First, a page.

Idaho Free Press from Nampa, Idaho on February 27, 1976 · Page 74
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Idaho Free Press from Nampa, Idaho · Page 74

Nampa, Idaho
Issue Date:
Friday, February 27, 1976
Page 74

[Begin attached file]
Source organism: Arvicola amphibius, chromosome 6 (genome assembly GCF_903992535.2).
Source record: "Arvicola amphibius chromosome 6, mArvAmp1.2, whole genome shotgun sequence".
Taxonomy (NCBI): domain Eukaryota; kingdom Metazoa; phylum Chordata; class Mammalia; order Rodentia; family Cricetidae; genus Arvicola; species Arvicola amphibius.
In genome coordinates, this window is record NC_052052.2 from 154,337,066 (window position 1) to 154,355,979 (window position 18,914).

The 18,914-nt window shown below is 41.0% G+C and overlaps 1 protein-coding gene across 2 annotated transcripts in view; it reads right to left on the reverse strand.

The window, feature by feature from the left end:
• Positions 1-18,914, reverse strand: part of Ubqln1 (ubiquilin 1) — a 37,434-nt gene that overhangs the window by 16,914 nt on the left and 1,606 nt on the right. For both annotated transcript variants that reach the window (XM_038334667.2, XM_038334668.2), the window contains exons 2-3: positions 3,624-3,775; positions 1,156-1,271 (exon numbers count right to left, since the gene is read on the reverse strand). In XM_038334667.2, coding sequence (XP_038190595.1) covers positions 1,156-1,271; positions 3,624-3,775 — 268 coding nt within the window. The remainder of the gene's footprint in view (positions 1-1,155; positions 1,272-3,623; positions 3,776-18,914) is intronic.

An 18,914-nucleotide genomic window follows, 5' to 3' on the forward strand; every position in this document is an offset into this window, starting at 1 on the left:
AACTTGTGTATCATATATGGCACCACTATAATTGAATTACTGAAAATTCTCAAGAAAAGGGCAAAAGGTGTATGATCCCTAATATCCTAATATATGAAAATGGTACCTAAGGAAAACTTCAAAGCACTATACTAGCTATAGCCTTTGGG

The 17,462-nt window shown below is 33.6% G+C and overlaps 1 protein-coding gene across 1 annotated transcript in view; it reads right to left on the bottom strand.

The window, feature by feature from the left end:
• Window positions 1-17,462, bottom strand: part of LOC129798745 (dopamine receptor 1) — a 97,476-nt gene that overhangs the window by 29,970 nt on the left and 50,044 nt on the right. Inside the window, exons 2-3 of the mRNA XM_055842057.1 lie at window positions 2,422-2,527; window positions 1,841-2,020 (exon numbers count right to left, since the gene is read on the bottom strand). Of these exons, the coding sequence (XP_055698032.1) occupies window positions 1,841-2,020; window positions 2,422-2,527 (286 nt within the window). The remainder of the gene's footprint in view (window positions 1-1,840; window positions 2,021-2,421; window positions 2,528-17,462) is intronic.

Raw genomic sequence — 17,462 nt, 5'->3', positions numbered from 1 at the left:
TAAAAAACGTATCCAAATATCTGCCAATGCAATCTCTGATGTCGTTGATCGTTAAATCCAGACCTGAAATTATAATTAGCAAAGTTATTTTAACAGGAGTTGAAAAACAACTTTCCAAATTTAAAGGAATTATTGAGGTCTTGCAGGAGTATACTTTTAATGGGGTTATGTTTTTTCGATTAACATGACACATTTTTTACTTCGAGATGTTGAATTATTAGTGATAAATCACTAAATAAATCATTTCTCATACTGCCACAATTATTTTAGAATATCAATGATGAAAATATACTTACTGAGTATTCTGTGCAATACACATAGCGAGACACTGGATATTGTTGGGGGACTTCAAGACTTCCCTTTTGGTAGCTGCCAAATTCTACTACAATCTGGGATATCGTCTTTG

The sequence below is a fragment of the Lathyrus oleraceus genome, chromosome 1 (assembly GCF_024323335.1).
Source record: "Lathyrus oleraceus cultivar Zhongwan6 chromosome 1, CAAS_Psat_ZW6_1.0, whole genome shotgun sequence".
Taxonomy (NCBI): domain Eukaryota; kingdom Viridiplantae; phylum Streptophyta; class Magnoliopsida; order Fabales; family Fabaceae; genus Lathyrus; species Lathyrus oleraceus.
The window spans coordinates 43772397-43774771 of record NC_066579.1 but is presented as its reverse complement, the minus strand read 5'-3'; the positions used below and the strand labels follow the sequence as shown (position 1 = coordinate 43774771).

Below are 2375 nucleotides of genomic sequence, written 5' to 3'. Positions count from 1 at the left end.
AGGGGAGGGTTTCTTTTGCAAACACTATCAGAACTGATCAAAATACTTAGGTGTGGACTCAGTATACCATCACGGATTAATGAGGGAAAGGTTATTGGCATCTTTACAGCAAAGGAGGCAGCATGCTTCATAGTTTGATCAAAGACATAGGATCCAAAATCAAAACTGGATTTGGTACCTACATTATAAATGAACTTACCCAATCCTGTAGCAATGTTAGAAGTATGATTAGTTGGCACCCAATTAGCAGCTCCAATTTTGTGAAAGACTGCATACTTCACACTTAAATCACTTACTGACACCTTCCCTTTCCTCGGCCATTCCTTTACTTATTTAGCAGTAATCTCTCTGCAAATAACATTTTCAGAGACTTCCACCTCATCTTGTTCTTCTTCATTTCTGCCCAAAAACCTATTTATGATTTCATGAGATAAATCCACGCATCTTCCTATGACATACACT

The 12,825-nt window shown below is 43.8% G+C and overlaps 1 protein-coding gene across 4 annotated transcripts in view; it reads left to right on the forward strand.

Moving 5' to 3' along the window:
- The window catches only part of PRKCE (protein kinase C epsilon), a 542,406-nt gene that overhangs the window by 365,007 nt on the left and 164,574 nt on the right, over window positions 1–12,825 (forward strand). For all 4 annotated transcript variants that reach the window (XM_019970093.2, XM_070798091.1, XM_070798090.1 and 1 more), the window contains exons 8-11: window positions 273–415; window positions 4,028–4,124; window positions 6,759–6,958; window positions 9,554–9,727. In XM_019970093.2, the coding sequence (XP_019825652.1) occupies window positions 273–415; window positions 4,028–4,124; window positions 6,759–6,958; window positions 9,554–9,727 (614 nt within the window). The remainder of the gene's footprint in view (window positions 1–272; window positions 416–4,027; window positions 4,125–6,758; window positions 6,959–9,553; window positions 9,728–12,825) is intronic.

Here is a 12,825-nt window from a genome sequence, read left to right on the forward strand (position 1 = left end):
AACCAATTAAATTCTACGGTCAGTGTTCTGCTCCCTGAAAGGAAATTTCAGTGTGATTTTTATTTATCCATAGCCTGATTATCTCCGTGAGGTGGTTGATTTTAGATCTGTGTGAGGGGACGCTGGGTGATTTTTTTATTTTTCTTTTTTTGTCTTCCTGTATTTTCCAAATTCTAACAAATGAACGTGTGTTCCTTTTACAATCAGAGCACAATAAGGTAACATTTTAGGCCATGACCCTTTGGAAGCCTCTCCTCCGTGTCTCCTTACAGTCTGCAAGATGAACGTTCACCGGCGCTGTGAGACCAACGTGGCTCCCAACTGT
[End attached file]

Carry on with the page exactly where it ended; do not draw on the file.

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Thejdaho Free Press. Friday, February 27,1976 - E-« 'Queen of Idaho ghost towns' preserved by grass-roots efforts H\ .hiliclhslup Silver City has been called the "Queen of Idaho ghost towns." Why' 1 What is meant by this designation' 1 Is it an important statement" If important, should the ghost town atmosphere he preserved' 1 How. and. by whom 1 ' These anil more serious questions have been debated during apparently endless meetings of concerned people. Silver City was the center of ihe renowned Owyhee mining district. Ciiumy seal for li" years. It was the largest town in Ihe county. Many great men of Idaho lived or visited there. The mines produced the valuable ore helped Ihe nation maintain credit abroad during Ihe troubled times of the 186i)s. The lifestyle ol the country was established by the needs of the town for food and produce. Milling declined early in ihis century. Following a'spirited contest the county seat was moved from Silver City in 1934 other more accessible towns grew to serve the people. As mines closed, businessmen left for more profitable opportunities. The courthouse was deslro.ved. buildings were sold for taxes, Ihe (own seemed doomed to fall. Winter snow and summer heat t w i s t e d the wooden buildings from their foundations. Kor approximately 20 years iiilver Cily remained almost deserted, the population was reduced lo one. urn Willie Hawcs stayed with his town. The first visitor that hiked over Ihe last of (lie snow drifts into town found Willie, a smile on his face, as he remarked. "I knew spring was almost here, the eggs won't pour out of their shells this week." And woe be to those who forgot lo bring Willie a dozen fresh eggs. But, the early 50s brought a change. Houses were passing into Ihe hands of second or third generation family owners. Some buildings were purchased by new people, Iliose who had no previous connection with Silver Cily. These new owners, both inheritors and buyers, liked Ihe recreational opportunities offered. Kour wheel drive vehicles made it possible lo explore the old wagon roads, and find beautiful vistas. Shutter bugs, rock hounds, bikers, cross country skiers and finally, snowmobilers discovered Ihe fun Ihis cmi/itry offered. .More cars came into town. The antiques on the shelves of the village store found eager buyers. You heard "what a wonderful old town," and "Please keep it just as it is." Among the old weathered buildings people were finding Ihe heritage of Owyhec County. ihe gold rush days and the feeling of 19th Century America The historic preservation uf Silver Cily has been truly a grass roots effort, because of the feelings that local citizens have for this place. No agency of slate, federal, or local government, had decided that Silver Cily should be preserved as a ghost town. Homeowners have led Ihe demand that Silver City he kept "as is." Owyhee people and organizations have supported Ihis drive. Visitors from throughout the stale and across Ihe country have confirmed Ihe need (o preserve that aesthetic- feeling of age. isolation anil peace thai is unique lo -Silver City. Three organizations have been instrumental in channeling desire lokeep Silver City "as is" in'o a working, ongoing, historic preservation effort: I. The Silver Cily Taxpayers, an organization formed of homeowners in Silver City, has led Ihe way. By their own desire these people- have repaired, renovated and maintained their biimes in the original style of each individual building. They remain standing today, only by Ihe efforts of these owners. 2 The Owyhec County Historical Society founded in 196(1, has worked closely wilh (he homeowner group. Many tnc'iiihers belong lo bold organizations. The historical society has prepared studies on problems facing ttiu preservation effort. One study concerns the ownership of land in Silver City. This remains the single largest problem faced by (he agencies involved. One study recommends a fire fighting system for Ihe town. Another series explores the administration of historic district, including visitor impact, aesthetic qualities, economic and environmental concerns. :t The Bureau of I.and Management. Ihe federal The Silver City Post Office, pictured in 1890, stands today, but all that remains of the courthouse building, to the right, are the stone archways. agency responsible for Ihe administration of public lands in tin 1 area, has been drawn into the historic preservation drive. The Silver Cily Historic District is on tin 1 National Hegisler ol Historic Places. Therefore, the B I..M must proceed slowly anil Such spirited activities as weight-pulling contests have passed activities have taken their place, bringing new life to the "queen from Silver City, but recreational of Idaho ghost towns." fiiuiiously in any lar-reachmg decisions concerning Silver City The B.L.M has been the catalyst that has brought into focus Ihe many problems. Ihe various interest groups and the rights of Ihe general public. .Meetings lor public input, as a factor of their planning program, were started two years ago. These meetings have aired the ideas, suggestions and concerns of homeowners. Owyhee County residents and people who use the public lands. Today, lire Silver City Taxpayers and the B.L.M. are working toward Ihe solution of land ownership within Ihe town. The county has adopted historic riislricl ordinance for Silver City, toe first zoning ordinance lo be enacted in Owyhee County. The public rights, the private righls. the historic heritage and Ihe aesthetic flavor of Silver Cily will he preserved. Photos show rise, fall of town Silver City in the mid-1880s Silver City, in 1900, before mining began its decline ^ The fact that the Masonic Hall, center of photo, appears to have been just re- In 1950 many houses In Silver City were oassina i"im« "«, J l*k J * * ' modeled, dates this picture in the early 1890s. third generation family owners. "'"9 Imo we hands of '* ' V '^ " ''** second or